About the Book
The unusual and moving tale of Muggins, a famed fundraising dog who became a mascot of the Canadian Red Cross during the First World War.
Born in 1913 in the home of a millionaire philanthropist, Muggins was a purebred Spitz, a sharp-eared, sharp-nosed, fluffy-tailed sort of dog most often seen in the lap of a lady of leisure. But Muggins defied the odds, rising to unlikely fame during the First World War, when he became Victoria, BC’s most diminutive fundraiser. He was taught to wander through downtown during the war with two change donation boxes tied to his back, and ultimately collected the equivalent of $250,000 for charities and causes including the Red Cross, the Blue Cross, food for poor children and prisoners of war, victims of Jewish pogroms, to name a few.
During his short life, Muggins visited ferries and freight liners stopping in Victoria. He appeared in photos with the Prince of Wales and with famous Canadian general Sir Arthur Currie, among other celebrated admirers. He was also a favourite of the rank and file, helping cheer up wounded soldiers at Esquimalt Military Hospital. Muggins was made an honourary first lieutenant by the United States military for his service raising funds in Seattle. And he was so loved by departing soldiers he was more than once nearly taken along to the theatre of war.
Based on valuable documents, memorabilia, newspaper and newsreel accounts of Muggins’s brief but brilliant career, this book tackles the difficult question of human use of animals in war, at home and on the battlefield. It explores how crucial animals, specifically dogs, have been to wounded veterans recovering from physical and emotional damage—both in Muggins’s lifetime and now.
About the Author(s)
Grant Hayter-Menzies is a biographer and historian specializing in the lives of extraordinary and unsung heroes of the past, notably the role of animals in times of war. He is the author of thirteen books, including Muggins: The Life and Afterlife of a Canadian Canine War Hero, Woo: The Monkey Who Inspired Emily Carr, Dorothy Brooke and the Fight to Save Cairo’s Lost War Horses, and From Stray Dog to World War One Hero: The Paris Terrier Who Joined the First Division. He is also literary executor of playwright William Luce. For more information, visit grantmenzies.wixsite.com/author.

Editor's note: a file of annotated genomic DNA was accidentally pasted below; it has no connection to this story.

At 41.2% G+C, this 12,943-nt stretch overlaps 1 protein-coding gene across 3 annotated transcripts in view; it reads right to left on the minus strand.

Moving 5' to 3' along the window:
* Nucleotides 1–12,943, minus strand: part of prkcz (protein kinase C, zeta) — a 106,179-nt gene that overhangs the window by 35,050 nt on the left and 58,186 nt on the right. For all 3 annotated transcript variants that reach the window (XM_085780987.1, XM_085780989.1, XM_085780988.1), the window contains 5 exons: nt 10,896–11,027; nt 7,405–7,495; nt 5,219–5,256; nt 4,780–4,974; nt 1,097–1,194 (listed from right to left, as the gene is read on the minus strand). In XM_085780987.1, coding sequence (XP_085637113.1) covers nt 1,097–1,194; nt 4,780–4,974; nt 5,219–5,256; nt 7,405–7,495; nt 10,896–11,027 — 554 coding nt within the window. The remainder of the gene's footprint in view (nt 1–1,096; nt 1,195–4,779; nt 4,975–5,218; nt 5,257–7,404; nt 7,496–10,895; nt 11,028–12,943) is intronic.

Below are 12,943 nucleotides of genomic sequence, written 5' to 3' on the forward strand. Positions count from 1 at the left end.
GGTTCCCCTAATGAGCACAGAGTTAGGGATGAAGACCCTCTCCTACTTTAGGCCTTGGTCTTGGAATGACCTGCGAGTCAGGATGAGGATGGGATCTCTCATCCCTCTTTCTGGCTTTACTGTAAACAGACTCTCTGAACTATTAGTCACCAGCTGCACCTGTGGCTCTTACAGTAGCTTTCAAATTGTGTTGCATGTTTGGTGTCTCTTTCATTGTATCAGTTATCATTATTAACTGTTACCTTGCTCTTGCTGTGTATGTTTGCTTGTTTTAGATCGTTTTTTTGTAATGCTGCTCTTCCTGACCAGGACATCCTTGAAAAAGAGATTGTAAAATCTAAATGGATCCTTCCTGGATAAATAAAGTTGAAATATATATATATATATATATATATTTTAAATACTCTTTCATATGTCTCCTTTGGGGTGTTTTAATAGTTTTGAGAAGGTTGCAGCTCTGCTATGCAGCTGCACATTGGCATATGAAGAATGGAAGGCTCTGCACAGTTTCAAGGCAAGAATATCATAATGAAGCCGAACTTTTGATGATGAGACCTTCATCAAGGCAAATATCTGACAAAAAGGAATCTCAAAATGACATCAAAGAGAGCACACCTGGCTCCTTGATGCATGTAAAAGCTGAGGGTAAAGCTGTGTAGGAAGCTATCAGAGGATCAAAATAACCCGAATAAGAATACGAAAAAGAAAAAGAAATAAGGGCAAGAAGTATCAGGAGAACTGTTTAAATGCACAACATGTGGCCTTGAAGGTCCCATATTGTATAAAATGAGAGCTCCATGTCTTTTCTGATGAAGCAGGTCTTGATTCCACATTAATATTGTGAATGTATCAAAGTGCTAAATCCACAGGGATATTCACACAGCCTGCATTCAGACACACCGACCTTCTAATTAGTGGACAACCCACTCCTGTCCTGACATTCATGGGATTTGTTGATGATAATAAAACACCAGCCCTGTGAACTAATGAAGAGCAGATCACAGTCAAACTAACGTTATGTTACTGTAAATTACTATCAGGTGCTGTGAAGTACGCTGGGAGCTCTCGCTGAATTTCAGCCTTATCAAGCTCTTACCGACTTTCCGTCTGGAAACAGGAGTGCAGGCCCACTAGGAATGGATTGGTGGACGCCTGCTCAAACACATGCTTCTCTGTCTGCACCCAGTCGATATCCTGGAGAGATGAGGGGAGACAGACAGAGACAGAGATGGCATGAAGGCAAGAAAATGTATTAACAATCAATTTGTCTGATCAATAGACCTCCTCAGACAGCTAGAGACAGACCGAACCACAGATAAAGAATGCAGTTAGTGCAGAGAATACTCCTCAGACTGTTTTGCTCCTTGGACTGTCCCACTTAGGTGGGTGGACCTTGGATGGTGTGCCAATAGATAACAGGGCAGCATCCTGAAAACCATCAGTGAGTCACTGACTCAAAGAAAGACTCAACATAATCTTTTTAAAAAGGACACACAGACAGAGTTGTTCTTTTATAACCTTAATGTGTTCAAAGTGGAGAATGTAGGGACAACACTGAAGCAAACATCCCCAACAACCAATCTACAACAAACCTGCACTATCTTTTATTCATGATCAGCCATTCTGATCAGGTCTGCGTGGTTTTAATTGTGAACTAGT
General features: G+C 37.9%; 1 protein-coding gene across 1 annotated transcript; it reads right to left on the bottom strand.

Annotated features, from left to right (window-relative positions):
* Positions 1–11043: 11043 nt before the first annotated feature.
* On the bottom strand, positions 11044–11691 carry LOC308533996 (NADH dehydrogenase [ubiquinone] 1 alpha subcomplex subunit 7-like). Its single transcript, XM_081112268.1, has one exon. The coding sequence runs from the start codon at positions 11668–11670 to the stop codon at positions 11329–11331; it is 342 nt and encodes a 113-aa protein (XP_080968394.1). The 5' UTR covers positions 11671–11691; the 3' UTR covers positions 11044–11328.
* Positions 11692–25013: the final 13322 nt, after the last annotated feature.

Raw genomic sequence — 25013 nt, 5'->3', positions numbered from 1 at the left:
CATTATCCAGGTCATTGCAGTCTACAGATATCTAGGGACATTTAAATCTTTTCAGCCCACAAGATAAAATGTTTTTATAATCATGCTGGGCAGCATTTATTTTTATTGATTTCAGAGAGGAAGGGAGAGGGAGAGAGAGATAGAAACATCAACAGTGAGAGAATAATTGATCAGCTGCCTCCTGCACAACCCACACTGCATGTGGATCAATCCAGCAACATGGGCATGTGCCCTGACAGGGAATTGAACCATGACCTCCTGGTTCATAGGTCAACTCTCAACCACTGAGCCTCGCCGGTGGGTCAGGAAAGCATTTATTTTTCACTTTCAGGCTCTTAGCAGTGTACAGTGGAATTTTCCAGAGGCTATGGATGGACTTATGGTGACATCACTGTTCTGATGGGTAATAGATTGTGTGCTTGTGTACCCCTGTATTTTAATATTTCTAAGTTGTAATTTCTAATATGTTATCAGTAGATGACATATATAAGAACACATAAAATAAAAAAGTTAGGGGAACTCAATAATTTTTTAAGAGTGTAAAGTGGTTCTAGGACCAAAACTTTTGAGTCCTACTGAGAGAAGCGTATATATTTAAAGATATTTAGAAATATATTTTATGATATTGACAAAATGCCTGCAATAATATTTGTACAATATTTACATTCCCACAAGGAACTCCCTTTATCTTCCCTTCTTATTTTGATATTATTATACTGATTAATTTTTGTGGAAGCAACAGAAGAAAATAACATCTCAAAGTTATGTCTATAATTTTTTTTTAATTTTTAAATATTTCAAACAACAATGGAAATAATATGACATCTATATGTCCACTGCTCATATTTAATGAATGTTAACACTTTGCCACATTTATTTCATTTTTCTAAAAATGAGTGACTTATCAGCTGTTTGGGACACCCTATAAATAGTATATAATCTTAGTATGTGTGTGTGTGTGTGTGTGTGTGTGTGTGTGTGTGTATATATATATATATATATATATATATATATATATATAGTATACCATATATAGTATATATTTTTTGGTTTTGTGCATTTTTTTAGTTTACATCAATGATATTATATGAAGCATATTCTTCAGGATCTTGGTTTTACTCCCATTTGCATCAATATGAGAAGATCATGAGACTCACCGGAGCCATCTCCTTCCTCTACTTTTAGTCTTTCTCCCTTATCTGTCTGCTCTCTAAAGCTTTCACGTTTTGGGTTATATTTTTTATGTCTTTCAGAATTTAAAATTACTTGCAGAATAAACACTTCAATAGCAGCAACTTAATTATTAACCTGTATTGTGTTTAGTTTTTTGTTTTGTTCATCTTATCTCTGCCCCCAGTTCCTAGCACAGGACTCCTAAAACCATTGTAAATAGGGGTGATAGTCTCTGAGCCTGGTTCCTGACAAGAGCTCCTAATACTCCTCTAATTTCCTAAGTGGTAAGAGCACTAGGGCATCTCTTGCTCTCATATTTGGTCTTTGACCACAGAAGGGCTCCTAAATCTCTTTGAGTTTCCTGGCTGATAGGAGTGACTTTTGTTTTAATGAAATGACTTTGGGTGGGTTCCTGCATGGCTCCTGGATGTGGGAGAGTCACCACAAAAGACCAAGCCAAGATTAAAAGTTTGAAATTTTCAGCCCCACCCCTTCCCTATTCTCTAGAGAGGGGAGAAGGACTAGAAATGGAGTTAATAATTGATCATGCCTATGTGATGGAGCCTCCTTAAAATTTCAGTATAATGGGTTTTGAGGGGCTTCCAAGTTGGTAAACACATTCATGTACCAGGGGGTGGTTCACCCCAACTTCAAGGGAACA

"This book is about Muggins, a small white dog who played an inspiring role supporting the war effort during WWI. However, it is more than that. It is a snapshot of the people and the times on the home front. It also provides heartwarming insights into the nature of the human-canine bond. It is an example of fascinating historical detective work and great writing. A must-read for dog lovers and history buffs."
—Stanley Coren, author of The Intelligence of Dogs
"A fascinating account of the life of an important dog, Muggins—who worked the docks and streets of Victoria to raise funds for charity—and a poignant and thoughtful reflection on the role of dogs in wartime."
—Zazie Todd, PhD, author of Wag: The Science of Making Your Dog Happy
"Grant Menzies has done it again. In Muggins, he breathes bright and dazzling life back into a most magnificent little dog who last padded the earth a century ago. (And in a bizarre twist, “came to life” again during World War II.) Through his phenomenal research, and his beautiful prose, Menzies resurrects not only the beloved four-legged central character, but the whole era around the Great War. A fascinating read about the world during a devastatingly difficult time, and the dog who helped so many get through it. Enjoy it with a cup of tea by the hearth with your best friend at your side."
—Maria Goodavage, author of Doctor Dogs: How Our Best Friends Are Becoming Our Best Medicine and Secret Service Dogs: The Heroes Who Protect the President of the United States
“The true stories of animals whose training and loyalty earned them a supporting and sometimes deadly role in the terrors of war give us unique portals into history. Hayter-Menzies weaves an endearing account of the impact and appeal of a canine in the limelight, whose dogged loyalty throughout his short life made him a bona fide hero of the war effort on the home front.”
—Jacqueline Carmichael, author of Heard Amid the Guns: True Stories from the Western Front 1914–1918
“Muggins is not only a colourful and touching love letter to the little white Spitz of Victoria but to all dogs who selflessly devote themselves to we humans, in wartime and in peace times. May we always rise to display the fine qualities our dogs believe us to have.”
—Susan Raby-Dunne, military historian, battlefield guide, and author of Bonfire: The Chestnut Gentleman